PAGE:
"It will be a bit of hand fighting between Channel nine and ABC for the third," he said.
The National Press Club also expressed concern that its proposals for national debate, given to all television networks at the highest level, were not taken over by major parties.
The headquarters of the coalition campaign sparked the dispute by issuing a statement Friday morning, saying it wanted more debates, but Mr Shorten refused because he expected voters to "dirty" him.
Mr Morrison intensified the attack, saying he was happy to debate Mr Shorten, in addition to the two debates next week.
"I'm happy to debate with Bill Shorten. We have two that follow this week, but for some reason he does not want to have them in the last two weeks of the campaign," he said.
"I'm happy to have nine with nine, on Monday we have seven with seven. We have one with Sky at the end of [next] week. I would be happy to have one with ABC.
"I personally have been in contact with [ABC television host] Lee Sales. I said I would be very happy for Lee Sales, Bill Shorten and myself in the same room. Good to me.
"The question is: why does not he want to do it?"
Mr Morrison said Mr Shorten had a "presumption" that he would win the election.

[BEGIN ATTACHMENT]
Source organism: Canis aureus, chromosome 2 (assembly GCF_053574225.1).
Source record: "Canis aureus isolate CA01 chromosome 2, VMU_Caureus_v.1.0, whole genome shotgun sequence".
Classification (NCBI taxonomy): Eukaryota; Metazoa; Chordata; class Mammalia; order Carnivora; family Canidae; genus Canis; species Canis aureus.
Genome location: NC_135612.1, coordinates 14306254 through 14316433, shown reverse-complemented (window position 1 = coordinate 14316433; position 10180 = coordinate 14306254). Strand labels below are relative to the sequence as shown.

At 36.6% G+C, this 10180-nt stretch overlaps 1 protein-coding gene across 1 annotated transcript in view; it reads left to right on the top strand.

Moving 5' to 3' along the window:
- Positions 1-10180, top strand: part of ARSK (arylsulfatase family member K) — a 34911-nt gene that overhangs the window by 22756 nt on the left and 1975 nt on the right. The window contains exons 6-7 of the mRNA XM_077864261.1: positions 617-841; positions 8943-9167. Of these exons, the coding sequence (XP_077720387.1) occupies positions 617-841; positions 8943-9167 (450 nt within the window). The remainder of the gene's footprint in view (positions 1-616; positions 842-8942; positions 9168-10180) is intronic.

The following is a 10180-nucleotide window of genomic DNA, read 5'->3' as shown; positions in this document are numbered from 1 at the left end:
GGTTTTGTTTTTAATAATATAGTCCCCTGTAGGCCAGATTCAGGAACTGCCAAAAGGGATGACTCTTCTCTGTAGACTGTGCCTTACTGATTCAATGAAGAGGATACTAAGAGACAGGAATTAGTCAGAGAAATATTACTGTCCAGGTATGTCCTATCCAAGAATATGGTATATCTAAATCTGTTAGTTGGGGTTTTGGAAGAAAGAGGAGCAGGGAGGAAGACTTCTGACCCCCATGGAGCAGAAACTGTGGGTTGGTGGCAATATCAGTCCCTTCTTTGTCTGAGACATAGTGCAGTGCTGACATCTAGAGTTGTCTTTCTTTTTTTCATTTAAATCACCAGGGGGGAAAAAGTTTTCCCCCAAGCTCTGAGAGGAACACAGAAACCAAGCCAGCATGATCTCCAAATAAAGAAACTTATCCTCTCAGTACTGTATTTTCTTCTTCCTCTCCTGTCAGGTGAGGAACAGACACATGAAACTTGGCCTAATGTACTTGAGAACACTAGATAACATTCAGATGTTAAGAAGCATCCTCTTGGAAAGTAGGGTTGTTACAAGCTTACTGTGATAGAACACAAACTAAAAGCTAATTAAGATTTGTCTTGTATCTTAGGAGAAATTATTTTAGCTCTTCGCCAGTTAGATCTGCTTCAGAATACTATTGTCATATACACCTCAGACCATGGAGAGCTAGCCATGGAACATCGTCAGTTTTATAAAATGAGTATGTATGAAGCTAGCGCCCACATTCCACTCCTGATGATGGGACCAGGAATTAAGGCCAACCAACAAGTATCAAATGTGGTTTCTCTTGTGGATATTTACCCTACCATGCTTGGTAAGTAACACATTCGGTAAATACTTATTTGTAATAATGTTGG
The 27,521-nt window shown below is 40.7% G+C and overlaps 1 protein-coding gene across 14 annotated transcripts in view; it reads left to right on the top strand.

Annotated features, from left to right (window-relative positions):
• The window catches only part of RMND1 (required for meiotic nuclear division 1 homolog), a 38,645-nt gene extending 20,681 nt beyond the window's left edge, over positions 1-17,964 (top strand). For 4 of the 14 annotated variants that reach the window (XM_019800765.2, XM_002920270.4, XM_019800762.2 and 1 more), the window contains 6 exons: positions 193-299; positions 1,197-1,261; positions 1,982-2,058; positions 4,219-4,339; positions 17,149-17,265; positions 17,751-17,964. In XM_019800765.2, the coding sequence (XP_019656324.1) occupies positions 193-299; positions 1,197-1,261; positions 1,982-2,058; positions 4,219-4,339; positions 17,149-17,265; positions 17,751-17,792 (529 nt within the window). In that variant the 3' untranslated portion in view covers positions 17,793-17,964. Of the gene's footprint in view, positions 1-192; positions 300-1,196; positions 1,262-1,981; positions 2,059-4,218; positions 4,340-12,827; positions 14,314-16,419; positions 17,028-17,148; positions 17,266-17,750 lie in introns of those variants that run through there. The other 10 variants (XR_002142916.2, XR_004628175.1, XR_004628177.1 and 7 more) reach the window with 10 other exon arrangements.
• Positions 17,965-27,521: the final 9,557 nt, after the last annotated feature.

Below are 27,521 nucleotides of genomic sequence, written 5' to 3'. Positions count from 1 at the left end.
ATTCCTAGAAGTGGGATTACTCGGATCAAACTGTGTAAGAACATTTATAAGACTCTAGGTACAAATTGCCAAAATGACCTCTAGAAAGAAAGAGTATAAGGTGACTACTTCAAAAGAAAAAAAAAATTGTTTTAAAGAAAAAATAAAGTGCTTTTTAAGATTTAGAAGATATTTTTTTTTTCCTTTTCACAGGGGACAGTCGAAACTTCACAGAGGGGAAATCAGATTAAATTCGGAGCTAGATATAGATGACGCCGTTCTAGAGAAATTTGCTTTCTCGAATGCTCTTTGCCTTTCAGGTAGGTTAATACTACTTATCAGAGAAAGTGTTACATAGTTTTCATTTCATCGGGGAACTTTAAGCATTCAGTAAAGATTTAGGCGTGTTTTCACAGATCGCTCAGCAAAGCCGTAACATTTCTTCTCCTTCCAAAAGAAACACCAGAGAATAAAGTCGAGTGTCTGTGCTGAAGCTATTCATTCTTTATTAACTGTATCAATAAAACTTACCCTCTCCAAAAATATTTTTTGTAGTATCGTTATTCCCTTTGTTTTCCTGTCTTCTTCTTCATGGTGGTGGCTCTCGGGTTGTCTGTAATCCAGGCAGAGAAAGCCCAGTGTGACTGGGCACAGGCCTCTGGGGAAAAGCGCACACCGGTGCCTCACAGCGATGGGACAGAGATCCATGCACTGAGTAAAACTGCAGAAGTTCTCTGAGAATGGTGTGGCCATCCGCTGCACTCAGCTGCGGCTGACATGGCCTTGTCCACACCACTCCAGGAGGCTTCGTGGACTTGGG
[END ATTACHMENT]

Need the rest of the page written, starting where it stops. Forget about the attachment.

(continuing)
"Bill needs to get out of the coronation tour and he should be involved in the campaign," he said.
Several weeks were needed to agree Coalition and Labor campaign teams to agree on both debates, worrying that there will be no time for a major national debate to be broadcast for all Australians in the last weeks of the campaign.
The debate on Monday is hosted by Western Australia the newspaper and the seven networks and will be broadcast on a channel with a lower rating 7TWO instead of the main channel on the network. It will be broadcast at 19:00 AEST.
The debate in Brisbane on Friday, May 3, is a "People's Forum" hosted by Sky News, which is broadcast at 6:30 pm.
Nine Entertainment, owner of Sydney Morning Herald and Time, sent a proposal for a debate on the two major parties in early March. The coalition wants to accept the offer, but labor has so far refused.
The chief executive of the National Press Club, Maurice Riley, said: "The National Press Club made a submission to hold a debate for the leaders. The club was a traditional place for debate among the leaders in the previous elections, and we made it the first one in 1984.
"In the absence of a debate committee, which is well established in other countries like the United States, the National Press Club is the most trusted neutral place to hold debate, as it will provide it to every network at the highest level.
"We are disappointed that we are not doing it."
The political editor of nine networks, Chris Uhman, said: "Nine news offered to host the debate of leaders at the highest level in our main channel in the last weeks of the campaign. The Liberal Party agreed in principle, said Labun."
ABC News Director Gauen Morris also said that Shorten refused an invitation to debate.
"The ABC also called on the prime minister and the leader of the opposition to discuss radio and television and ABC information platforms to the national broadcaster. The opposition leader rejected the invitation," said Maurice.
David Crowe is the chief political correspondent of Sydney Morning Herald and The Age.